Dino - As Bosnian is phoenetic, does this mean that the 'h' that you say is being inserted into many words reflects how people are saying the word differently? Languages do develop, and as people have decided that there are three separate languages then do they not need to develop their languages differently to differentiate them? But ultimately, coming from an English background where many different dialects, accents, slang and pronounciation are all grouped together under the banner of 'English', I can find it frustrating to see how people are trying to differientiate their languages. I'm going to keep on saying 'your language' though, it does rather neatly get around a whole load of issues!

Crumpet said...

This blog is so interesting. I think you are doing brilliantly to even attempt speaking at all!

Michele said...

Hello! I landed here by following a comment of yours in Fanciful Alice.

I lived in Sarajevo and Pula for some time (studied BCS language and literature in university)and encountered many tricky language situations (and awkward politically-motivated corrections) too! When you're a foreigner just trying to be understood, it can be very difficult to take into account the language preferences of the person you're talking to. I think Dino's suggestion of referring to "naš jezik" is an excellent one--it's certainly what people who were making an effort to be polite did with me.

It's also good to remember that the borders of language and dialect aren't fixed and are largely political...we call both Mandarin and Cantonese, which are vastly different, "Chinese" after all! During the Yugoslav years of Serbo-Croatian, some of the dialectical differences were downplayed or discouraged. I think it's quite natural that we're seeing some reclamation of distinct languages/dialects in light of this.

Well, there's a long comment for you. Best of luck!

Emir said...

Dino! I think that you're the one who doesn't know his own language. Many words that you use are from arabian, like
1. arabian: dzejb -
engl.: pocket (bosnian: dzep),
2. arab. dzarabun - engl. socks bosnian: carape),
3. bantalonu - engl. trouses - bsnian: pantalone.
The list goes on and on. The only word that originates from slavic languages is "gace" - engl. pants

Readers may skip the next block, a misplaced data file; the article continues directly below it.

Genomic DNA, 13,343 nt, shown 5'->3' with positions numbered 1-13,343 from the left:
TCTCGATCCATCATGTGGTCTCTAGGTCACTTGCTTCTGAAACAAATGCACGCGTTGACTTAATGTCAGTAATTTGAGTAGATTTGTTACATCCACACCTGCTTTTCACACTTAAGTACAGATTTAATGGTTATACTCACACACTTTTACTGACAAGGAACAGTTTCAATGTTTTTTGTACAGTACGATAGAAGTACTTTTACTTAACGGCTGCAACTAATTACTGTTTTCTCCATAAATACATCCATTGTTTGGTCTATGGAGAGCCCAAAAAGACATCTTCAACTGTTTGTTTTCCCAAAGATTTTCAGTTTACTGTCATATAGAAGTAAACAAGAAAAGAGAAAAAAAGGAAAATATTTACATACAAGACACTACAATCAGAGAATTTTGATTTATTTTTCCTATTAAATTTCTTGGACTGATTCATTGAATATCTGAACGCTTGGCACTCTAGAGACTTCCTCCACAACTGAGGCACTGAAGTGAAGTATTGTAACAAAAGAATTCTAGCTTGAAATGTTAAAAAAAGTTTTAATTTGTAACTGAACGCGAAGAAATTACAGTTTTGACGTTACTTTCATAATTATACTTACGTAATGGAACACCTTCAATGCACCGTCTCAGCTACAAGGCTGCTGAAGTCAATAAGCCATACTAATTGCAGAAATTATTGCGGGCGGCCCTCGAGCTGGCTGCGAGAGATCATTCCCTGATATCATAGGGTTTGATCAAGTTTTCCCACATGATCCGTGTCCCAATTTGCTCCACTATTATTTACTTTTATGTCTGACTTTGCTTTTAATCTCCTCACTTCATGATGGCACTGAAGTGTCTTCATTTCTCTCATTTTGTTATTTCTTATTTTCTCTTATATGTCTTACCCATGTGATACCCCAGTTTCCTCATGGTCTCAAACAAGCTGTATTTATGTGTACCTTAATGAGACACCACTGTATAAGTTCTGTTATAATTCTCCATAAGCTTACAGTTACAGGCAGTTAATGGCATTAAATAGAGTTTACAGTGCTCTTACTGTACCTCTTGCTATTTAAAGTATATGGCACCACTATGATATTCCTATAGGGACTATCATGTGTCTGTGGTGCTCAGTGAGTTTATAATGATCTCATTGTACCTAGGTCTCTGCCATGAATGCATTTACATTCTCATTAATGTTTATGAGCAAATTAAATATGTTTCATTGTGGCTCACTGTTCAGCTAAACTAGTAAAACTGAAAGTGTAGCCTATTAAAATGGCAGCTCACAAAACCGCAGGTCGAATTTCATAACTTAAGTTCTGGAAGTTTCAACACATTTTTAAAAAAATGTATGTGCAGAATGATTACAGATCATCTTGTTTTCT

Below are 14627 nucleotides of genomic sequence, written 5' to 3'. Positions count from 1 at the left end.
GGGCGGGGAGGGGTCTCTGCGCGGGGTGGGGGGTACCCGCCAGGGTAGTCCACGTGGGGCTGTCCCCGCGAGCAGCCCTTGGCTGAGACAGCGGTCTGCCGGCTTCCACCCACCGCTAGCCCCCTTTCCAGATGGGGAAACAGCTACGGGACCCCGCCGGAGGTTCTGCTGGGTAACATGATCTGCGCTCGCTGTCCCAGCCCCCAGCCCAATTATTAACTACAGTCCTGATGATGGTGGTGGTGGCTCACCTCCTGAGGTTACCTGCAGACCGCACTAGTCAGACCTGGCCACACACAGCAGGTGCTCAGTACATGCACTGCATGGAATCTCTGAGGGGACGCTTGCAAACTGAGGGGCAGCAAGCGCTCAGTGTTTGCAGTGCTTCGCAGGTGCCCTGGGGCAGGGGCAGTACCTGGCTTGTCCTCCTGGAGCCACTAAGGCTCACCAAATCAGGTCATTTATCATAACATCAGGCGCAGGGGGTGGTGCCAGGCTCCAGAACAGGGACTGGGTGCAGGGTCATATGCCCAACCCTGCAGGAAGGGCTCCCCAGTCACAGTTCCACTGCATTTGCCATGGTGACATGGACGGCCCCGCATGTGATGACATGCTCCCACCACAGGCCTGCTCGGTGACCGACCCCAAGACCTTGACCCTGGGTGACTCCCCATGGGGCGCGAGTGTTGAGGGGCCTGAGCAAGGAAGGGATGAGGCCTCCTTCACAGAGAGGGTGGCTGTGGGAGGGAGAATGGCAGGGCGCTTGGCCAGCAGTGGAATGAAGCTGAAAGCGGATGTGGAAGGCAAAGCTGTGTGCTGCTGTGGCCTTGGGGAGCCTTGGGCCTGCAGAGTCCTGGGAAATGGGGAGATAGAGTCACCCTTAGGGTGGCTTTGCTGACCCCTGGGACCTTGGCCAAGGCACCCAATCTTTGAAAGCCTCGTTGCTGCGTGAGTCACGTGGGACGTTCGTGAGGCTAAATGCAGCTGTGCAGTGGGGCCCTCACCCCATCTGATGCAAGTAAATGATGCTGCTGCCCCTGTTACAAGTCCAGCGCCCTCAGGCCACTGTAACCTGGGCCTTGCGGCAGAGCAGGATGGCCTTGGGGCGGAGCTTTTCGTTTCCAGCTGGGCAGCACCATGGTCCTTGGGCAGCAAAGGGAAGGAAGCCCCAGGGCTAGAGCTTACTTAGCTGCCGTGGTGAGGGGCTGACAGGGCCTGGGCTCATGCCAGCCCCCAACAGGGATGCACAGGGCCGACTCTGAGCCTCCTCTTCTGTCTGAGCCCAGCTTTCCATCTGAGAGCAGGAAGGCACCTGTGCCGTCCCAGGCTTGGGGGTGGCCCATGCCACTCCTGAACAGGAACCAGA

Emily - you're blog is great! My wife reads it and often mentions it when we are with friends. Beautiful insights in our culture which let us see ourselves from different viewpoint. :))

Bosnjak88 said...

@Dino: Well your wrong, you probably don't live in Bosnia or somewhere else along the Balkans. Bosnian Muslims only use words loaned from Arabic, which is a semetic langauge for religous purposes. Obviously there are a few words from the Middle-east but that applies to all languages, including Serbian. Actually, Serbs use alot of Turkish words in thier langauge - including "Delije", Turkish word for heroes and Gazimestan, which means land of judgement.

Also, you can't keep on making up these fake points as the Serbian and Croatian langauges use loaned words from Turkish aswell. Maybe you should look into your own history better before accepting baseless myths.

Dino said...

Emir and Bosnjak,

Please don't insult my intelligence by telling me I don't know my own language and that these are baseless myths when I have family friends in Sarajevo and in East (Muslim) Mostar.

In fact, the daughter of one of these friends (who is still in school) actually told me that at the Bosnian language hour at her school the students are told to use "Poselami" instead of "Pozdravi" (among many other Arabic/Turkish words) and are also told to use all those silly words with "h" added to them, for example "lahko" and "kahva".

In fact, she even told me to "Poselami sviju"-now before the war, who in the whole of Bosnia said "Poselami sviju" instead of "Pozdravi svakoga"??

I don't dispute the fact that there are borowings from Arabic in all South Slav languages. But what I (and many others) dispute is where on earth did these new words from Arabic and Turkish that were never used before the war come from suddenly?? Who said "Poselami" and "Salam alaykum" and "kahva"? Signs advertising coffee in East Mostar say "kahva" on them, so does this not indicate that this way of talk has become normal among some Muslims since such words are being used on public adverts? (which I saw myself earlier this year)

Emir said...

Dino, you're acting like an offended internet troll. You're family is the greatest source of truth, and guess what - I live here and witness that things are different. Yes, we're saying now "kaHva" and "poselami" but only to the ones that we know, and ONLY if we know that they are Muslims/Bosniaks (not to those who are atheist/Bosniaks).
Cope with it.
And another thing - As-Salamu Alaykum is a common greeting in Arabian world among Christians and Muslims (e.x. Egypt, Lebanon).
About "kaHva" - we're using it when we're talking about authentic Bosnian coffee (in Turkey they drink tea, so you can't say Turkish coffee - turska kahva). (in Arabian they say "kahva", and Ottomans brought it on these area, so why the fuss?). Of course, when we want to drink espresso we say "kafa".

p.s.
Emily, I hope you don't mind these comments. It seems that someone who doesn't live in Bosnia knows better how it is around here.

Elizabeth Mahlou said...

How does the Bosnian version of Eid differ from Eid as celebrated elsewhere?

Brit in Bosnia / Fraught Mummy said...

Hi guys,

It is so interesting to read your comments and definitely allows people to understand the passions this topic arises in people in and around Bosnia. I would love to respond to you all properly, but am in Croatia (it is a tough life, beautiful weather, noone here as it is end of season!). Anyway, I am typing on a Croatian keyboard and am being defeated with the y and the z so could we pause briefly until I get back next week?
Thanks all. x

Shunj said...

@ Elizabeth Mahlou